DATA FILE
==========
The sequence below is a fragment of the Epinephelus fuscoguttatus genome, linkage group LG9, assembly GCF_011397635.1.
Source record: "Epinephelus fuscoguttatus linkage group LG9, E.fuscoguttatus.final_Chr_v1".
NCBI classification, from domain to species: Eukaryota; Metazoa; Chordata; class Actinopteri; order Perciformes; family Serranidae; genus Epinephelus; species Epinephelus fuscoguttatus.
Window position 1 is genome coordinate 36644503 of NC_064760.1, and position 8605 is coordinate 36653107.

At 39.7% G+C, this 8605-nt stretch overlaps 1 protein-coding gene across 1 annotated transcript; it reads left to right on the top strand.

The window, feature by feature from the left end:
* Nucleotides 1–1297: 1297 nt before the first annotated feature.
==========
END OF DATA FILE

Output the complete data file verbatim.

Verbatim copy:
The sequence below is a fragment of the Epinephelus fuscoguttatus genome, linkage group LG9, assembly GCF_011397635.1.
Source record: "Epinephelus fuscoguttatus linkage group LG9, E.fuscoguttatus.final_Chr_v1".
NCBI classification, from domain to species: Eukaryota; Metazoa; Chordata; class Actinopteri; order Perciformes; family Serranidae; genus Epinephelus; species Epinephelus fuscoguttatus.
Window position 1 is genome coordinate 36644503 of NC_064760.1, and position 8605 is coordinate 36653107.

At 39.7% G+C, this 8605-nt stretch overlaps 1 protein-coding gene across 1 annotated transcript; it reads left to right on the top strand.

The window, feature by feature from the left end:
* Nucleotides 1–1297: 1297 nt before the first annotated feature.